Digitally Connected: On the Way to the Smart Customer – Challenges and Success Stories from Corporate Practice

MBS Digital Customer Journey
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By the end of the decade, more than half of all people will live, learn and work digitally connected. These people use keywords such as Social Media, mobile, web-based applications, Industry 4.0, digital business models, Internet of Things, Big Data, etc., to describe the phenomenon that influences our daily lives as individuals and part of a global community. While digital interconnectivity is already omnipresent and has become a matter of course to many of us, it is connected with growing challenges or even existential fears for others. The volume of data and information that would reach us over the entire cycle of our lives more than a hundred years ago now floods digitally connected people on a single day.

MBS Under the Sign of Digitization

Munich Business School has been scrutinizing the subject area of digitization intensely for some time already: both in the Master International Business and in the Bachelor International Business study programs, we offer business concentrations in Digital Business and International Innovation, and Digital Business respectively. In 2015, Munich Business School launched its MBS Connected Vehicle Lab, a platform for science, research, industry and services. It serves the faculty, the students and experts from corporate practice as a platform for exchange about the latest learning and communication forms on the subject of future mobility. At the end of last year, a comprehensive publication, titled “Digital vernetzt: Transformation der Wertschöpfung” (approx.: “Digitally Connected: The Transformation of Value Creation”) was created, with contributions of more than forty authors from science and practice, under the supervision of MBS. Along with this, Munich Business School will host the MBS Symposium “Digital vernetzt” (more information on the event and free registration can be found here) on March 30, 2017.

One chapter of the reference book shows how customer requirements change in the age of digitization and how corporate marketing should react to this if it wants to successfully master the digital transformation.

The following article contains excerpts from that chapter, published with kind consent of Hanser Verlag, which published the book.

A Flood of Information and a Change in Communication

Facebook currently has about 1.55 billion active users around the world. WhatsApp has 900, and YouTube 320 million of active users. The users exchange pictures, videos, audio and text contents and produce User-Generated Content at a volume that has become impossible to grasp: In July 2015, for example, 400 hours of video material per minute were uploaded on YouTube on average. On Facebook, more than 3,000,000 likes are given every minute. Millions of evaluations, comments and assessments are produced – not only for private events but also for companies, products and services.[1]

A look at the media use of the German population shows that digitization and interconnectivity have established themselves in particular in the everyday lives of generations X, Y and Z. These generations currently make up more than 60 percent of the German population. They are called Digital Immigrants, Digital Natives, and Technoholics. Mobile, online, social media and Facetime communication changes the manner in which people collect information, interact, correspond and act. Effects are evident in the private and professional areas of life alike, in particular in a changed information and consumption behavior.[2]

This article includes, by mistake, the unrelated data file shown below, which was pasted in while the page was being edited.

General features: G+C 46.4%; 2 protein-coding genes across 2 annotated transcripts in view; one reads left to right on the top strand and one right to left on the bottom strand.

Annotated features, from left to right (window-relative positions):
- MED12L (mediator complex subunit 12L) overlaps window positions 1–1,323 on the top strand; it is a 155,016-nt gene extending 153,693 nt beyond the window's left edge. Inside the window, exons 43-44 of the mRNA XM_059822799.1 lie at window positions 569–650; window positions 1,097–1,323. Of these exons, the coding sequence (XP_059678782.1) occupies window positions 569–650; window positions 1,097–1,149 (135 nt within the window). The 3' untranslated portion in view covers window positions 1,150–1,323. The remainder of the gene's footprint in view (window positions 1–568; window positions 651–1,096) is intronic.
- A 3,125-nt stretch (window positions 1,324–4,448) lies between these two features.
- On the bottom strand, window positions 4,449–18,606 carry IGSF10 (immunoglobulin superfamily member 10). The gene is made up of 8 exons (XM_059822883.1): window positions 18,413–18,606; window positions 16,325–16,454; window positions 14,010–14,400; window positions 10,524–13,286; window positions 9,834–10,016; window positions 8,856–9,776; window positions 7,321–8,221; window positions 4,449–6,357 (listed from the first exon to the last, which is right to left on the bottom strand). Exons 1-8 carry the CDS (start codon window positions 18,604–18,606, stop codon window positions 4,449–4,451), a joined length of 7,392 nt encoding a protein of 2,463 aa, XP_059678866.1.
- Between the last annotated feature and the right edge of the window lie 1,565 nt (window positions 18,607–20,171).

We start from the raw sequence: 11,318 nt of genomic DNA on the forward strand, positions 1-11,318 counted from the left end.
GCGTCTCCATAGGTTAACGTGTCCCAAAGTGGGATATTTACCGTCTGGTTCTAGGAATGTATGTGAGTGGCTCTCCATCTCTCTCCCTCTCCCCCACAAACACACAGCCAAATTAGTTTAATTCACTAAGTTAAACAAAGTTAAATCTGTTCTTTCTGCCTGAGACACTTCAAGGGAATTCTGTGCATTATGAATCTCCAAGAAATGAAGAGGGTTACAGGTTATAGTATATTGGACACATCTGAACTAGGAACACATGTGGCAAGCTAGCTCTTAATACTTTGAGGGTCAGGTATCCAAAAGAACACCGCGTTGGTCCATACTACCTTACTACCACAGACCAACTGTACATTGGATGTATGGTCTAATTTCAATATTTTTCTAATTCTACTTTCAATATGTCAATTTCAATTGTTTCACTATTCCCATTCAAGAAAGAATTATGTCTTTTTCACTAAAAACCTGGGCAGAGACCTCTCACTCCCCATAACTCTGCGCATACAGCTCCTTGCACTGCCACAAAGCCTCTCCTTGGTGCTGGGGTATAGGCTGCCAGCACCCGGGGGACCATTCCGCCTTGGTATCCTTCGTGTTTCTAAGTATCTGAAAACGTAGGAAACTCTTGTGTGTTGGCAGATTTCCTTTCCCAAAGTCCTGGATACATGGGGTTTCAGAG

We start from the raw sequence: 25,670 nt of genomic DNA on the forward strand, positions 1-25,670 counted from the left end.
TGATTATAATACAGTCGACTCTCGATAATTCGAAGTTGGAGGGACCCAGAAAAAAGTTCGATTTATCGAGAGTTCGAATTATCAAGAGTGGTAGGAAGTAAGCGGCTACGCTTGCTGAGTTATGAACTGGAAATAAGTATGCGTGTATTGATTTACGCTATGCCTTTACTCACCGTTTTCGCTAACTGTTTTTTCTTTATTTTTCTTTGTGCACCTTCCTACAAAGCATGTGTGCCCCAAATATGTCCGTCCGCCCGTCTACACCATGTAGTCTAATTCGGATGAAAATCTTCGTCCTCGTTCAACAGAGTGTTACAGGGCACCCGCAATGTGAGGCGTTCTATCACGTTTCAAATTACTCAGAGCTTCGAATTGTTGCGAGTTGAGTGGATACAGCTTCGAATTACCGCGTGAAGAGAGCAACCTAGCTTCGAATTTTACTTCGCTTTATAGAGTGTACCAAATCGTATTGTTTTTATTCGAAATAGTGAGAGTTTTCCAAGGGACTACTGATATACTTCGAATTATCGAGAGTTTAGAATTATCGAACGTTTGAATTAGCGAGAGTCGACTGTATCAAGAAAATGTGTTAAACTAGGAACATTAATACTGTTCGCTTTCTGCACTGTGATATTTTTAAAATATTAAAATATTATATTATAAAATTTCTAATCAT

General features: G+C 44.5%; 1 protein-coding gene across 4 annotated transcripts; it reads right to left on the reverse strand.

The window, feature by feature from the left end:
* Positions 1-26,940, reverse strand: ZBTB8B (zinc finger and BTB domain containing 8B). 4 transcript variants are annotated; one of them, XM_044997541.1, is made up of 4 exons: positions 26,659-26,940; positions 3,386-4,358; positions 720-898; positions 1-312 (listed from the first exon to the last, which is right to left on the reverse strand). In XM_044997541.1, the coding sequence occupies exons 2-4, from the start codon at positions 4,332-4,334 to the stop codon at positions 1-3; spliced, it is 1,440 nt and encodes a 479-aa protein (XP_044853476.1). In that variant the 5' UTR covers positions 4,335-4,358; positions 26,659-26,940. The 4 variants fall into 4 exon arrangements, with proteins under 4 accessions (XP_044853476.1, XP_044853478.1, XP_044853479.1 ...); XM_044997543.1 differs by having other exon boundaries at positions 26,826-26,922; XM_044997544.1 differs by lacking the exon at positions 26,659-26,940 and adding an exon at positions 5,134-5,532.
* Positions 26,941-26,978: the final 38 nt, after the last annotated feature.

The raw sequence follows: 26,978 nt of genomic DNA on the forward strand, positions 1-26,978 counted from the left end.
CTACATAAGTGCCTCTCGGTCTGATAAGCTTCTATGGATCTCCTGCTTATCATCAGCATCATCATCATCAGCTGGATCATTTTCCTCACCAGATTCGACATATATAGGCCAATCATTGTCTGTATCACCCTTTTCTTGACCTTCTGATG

Fundamental Changes to the Customer Journey

The Customer Journey, which describes how customers move from the initial consideration of a possible product purchase to the actual purchase has fundamentally changed. Where customers used to become aware of new products via TV spots (stimulus), for example, and then relatively quickly found their way to stationary trade in order to collect further information, the figures of the Zero Moment of Truth study by Google show that an average person used more than ten different sources already in 2011 before making the purchase. These sources range from personal recommendations from friends and family to information search on websites and blog entries, to evaluation of test results that are available online. It does not surprise us at first that a customer uses various sources of information to make a purchasing decision. However, it is decisive that one of the most important sources according to this study has become finding information online via search engines or comparison websites. Online comments and reviews by persons who have already bought the product are an important source of information for one third of the respondents as well.[3]

The second decisive change is in that the Customer Journey is no longer linear (narrowing the eligible brands down from many products on the market until a specific product is selected over time, keyword: Marketing Funnel), but has become an iterative and circular process with many feedback loops and an expanded evaluation phase via digital media (see figure).[4]

MBS Customer Journey
The changing Customer Journey in trade (with reference to Goldner (2013))

Fundamental changes are also evident while shopping in brick-and-mortar stores: customers look for the closest relevant store via a mobile app and explore special bargains or product information on their phones while out. The next step includes products and services that proactively offer the customer updates and additional services and perform these autonomously before he starts the actual Customer Journey. This skips the interface with the customer and creates direct communication between the product and the manufacturer. Examples can be found in the area of predictive and proactive services (e.g. predictive maintenance) of plant constructors or in the automatic update functions of the electric cars by Tesla.[5]